New Delhi (ABC Live): Climate-smart agriculture (CSA); Between now and 2050, the world’s population will increase by one-third. Most of these additional 2 billion people will live in developing countries. At the same time, more people will be living in cities. If current income and consumption growth trends continue, as per estimates that agricultural production will have to increase by 60 percent by 2050 to satisfy the expected demands for food and feed.
Agriculture must therefore transform itself if it is to feed a growing global population and provide the basis for economic growth and poverty reduction.
Climate change will make this task more difficult under a business-as-usual scenario, due to adverse impacts on agriculture, requiring spiralling adaptation and related costs.
To achieve food security and agricultural development goals, adaptation to climate change and lower emission intensities per output will be necessary. This transformation must be accomplished without depletion of the natural resource base.
Climate change is already having an impact on agriculture and food security as a result of increased prevalence of extreme events and increased unpredictability of weather patterns. This can lead to reductions in production and lower incomes in vulnerable areas.
These changes can also affect global food prices. Developing countries and smallholder farmers and pastoralists in particular are being especially hard hit by these changes. Many of these small-scale producers are already coping with a degraded natural resource base.
They often lack knowledge about potential options for adapting their production systems and have limited assets and risk-taking capacity to access and use technologies and financial services.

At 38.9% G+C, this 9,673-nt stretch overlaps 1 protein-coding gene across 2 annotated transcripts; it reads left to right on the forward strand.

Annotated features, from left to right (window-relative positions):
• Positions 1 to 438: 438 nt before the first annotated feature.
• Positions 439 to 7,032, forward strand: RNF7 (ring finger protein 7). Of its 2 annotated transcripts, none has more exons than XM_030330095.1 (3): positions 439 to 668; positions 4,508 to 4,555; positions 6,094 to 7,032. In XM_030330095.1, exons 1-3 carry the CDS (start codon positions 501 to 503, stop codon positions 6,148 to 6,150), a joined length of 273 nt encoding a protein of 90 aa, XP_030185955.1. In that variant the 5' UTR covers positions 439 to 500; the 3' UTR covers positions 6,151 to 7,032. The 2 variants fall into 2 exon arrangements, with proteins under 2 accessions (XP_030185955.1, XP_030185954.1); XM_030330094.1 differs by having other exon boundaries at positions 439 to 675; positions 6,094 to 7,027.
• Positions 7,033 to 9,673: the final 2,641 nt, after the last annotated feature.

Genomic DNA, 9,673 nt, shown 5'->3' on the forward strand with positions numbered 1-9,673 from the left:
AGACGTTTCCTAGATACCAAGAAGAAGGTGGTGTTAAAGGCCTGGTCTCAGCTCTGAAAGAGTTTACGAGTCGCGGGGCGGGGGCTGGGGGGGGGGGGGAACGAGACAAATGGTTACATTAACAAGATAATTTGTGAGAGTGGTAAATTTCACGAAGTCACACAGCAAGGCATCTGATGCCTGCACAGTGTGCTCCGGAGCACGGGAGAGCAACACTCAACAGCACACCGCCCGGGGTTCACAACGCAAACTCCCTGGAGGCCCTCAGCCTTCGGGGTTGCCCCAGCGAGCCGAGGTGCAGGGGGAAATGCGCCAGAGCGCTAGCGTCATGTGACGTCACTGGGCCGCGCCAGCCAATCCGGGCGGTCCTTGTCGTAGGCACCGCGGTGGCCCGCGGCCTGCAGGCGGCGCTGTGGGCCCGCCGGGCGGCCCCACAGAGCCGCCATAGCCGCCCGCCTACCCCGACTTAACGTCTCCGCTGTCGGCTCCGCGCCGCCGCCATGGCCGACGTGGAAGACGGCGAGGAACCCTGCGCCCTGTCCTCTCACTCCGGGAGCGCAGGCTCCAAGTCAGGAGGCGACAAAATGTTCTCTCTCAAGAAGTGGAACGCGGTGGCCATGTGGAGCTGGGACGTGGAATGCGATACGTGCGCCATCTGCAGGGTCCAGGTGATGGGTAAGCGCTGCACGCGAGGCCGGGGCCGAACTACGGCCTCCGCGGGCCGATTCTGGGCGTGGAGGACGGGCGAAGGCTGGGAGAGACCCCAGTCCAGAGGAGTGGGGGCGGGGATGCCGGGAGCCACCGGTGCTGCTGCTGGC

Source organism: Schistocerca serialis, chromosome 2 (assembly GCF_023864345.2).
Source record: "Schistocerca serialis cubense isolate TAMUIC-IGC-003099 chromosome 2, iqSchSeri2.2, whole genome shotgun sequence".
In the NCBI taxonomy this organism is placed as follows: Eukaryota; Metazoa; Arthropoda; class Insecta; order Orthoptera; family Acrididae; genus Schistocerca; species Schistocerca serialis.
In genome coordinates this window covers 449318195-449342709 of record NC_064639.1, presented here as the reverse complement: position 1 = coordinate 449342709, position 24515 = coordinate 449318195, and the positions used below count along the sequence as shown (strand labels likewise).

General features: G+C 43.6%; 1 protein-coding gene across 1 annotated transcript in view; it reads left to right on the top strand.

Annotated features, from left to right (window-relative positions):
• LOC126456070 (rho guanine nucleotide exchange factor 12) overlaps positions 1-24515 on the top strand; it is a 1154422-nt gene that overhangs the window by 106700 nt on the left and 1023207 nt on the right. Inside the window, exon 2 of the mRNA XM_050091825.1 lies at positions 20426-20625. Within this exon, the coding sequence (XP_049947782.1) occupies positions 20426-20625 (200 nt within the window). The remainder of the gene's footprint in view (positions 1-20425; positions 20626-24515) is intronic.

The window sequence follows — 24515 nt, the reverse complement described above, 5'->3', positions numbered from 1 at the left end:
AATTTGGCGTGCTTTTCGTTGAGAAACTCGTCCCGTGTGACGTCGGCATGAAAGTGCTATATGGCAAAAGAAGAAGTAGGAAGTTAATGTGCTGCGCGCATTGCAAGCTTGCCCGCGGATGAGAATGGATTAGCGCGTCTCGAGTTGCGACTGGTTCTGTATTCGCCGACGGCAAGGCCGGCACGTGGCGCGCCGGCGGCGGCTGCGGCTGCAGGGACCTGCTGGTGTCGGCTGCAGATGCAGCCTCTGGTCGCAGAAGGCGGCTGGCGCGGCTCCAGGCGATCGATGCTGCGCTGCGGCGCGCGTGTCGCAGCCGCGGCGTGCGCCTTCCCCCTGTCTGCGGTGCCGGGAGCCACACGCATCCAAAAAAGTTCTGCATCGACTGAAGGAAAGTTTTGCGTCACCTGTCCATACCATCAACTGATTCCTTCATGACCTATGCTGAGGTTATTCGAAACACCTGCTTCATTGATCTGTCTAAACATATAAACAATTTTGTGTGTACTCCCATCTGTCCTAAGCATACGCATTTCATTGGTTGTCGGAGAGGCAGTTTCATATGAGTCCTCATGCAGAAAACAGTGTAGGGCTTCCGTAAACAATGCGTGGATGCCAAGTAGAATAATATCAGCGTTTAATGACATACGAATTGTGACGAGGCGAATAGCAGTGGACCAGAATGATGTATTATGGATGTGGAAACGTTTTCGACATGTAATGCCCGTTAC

Enhancing food security while contributing to mitigate climate change and preserving the natural resource base and vital ecosystem services requires the transition to agricultural production systems that are more productive, use inputs more efficiently, have less variability and greater stability in their outputs, and are more resilient to risks, shocks and long-term climate variability.
More productive and more resilient agriculture requires a major shift in the way land, water, soil nutrients and genetic resources are managed to ensure that these resources are used more efficiently. Making this shift requires considerable changes in national and local governance, legislation, policies and financial mechanisms.
This transformation will also involve improving producers’ access to markets. By reducing greenhouse gas emissions per unit of land and/or agricultural product and increasing carbon sinks, these changes will contribute significantly to the mitigation of climate change.
The concept Climate-smart agriculture (CSA), as defined and presented by FAO at the Hague Conference on Agriculture, Food Security and Climate Change in 2010, contributes to the achievement of sustainable development goals.
It integrates the three dimensions of sustainable development (economic, social and environmental) by jointly addressing food security and climate challenges.
It is composed of three main pillars: 1. sustainably increasing agricultural productivity and incomes;
- adapting and building resilience to climate change;
- reducing and/or removing greenhouse gases emissions, where possible.
Climate-smart agriculture is an approach to developing the technical, policy and investment conditions to achieve sustainable agricultural development for food security under climate change. The magnitude, immediacy and broad scope of the effects of climate change on agricultural systems create a compelling need to ensure comprehensive integration of these effects into national agricultural planning, investments and programs.
The Climate-smart agriculture approach is designed to identify and operationalize sustainable agricultural development within the explicit parameters of climate change. FAO and its partners are aware that achieving the transformations required for CSA and meeting these multiple objectives requires an integrated approach that is responsive to specific local conditions.
Coordination across agricultural sectors (e.g. crops, livestock, forestry and fisheries) as well as other sectors, such as with CLIMATE-SMART AGRICULTURE SOURCEBOOK energy and water sector development is essential to capitalize on potential synergies, reduce trade-offs and optimize the use of natural resources and ecosystem services.